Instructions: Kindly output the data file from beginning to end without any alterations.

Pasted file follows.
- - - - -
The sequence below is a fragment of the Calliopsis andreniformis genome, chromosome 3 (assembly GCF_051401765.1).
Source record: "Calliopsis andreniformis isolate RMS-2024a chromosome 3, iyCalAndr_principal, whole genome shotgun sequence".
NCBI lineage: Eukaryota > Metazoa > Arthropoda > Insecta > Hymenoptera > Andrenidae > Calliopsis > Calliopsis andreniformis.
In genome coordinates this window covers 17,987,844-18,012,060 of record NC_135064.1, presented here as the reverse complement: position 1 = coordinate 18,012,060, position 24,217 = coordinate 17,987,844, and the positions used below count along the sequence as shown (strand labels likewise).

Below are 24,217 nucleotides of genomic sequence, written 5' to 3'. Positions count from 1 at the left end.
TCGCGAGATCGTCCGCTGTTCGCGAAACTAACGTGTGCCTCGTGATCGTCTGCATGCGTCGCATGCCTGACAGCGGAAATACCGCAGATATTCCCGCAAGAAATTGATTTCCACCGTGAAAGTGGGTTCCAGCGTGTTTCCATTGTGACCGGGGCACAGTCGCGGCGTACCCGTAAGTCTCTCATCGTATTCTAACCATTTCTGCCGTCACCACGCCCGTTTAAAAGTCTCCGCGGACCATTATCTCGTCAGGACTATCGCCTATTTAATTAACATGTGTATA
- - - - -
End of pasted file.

The sequence below is a fragment of the Calliopsis andreniformis genome, chromosome 3 (assembly GCF_051401765.1).
Source record: "Calliopsis andreniformis isolate RMS-2024a chromosome 3, iyCalAndr_principal, whole genome shotgun sequence".
NCBI lineage: Eukaryota > Metazoa > Arthropoda > Insecta > Hymenoptera > Andrenidae > Calliopsis > Calliopsis andreniformis.
In genome coordinates this window covers 17,987,844-18,012,060 of record NC_135064.1, presented here as the reverse complement: position 1 = coordinate 18,012,060, position 24,217 = coordinate 17,987,844, and the positions used below count along the sequence as shown (strand labels likewise).

Below are 24,217 nucleotides of genomic sequence, written 5' to 3'. Positions count from 1 at the left end.
TCGCGAGATCGTCCGCTGTTCGCGAAACTAACGTGTGCCTCGTGATCGTCTGCATGCGTCGCATGCCTGACAGCGGAAATACCGCAGATATTCCCGCAAGAAATTGATTTCCACCGTGAAAGTGGGTTCCAGCGTGTTTCCATTGTGACCGGGGCACAGTCGCGGCGTACCCGTAAGTCTCTCATCGTATTCTAACCATTTCTGCCGTCACCACGCCCGTTTAAAAGTCTCCGCGGACCATTATCTCGTCAGGACTATCGCCTATTTAATTAACATGTGTATA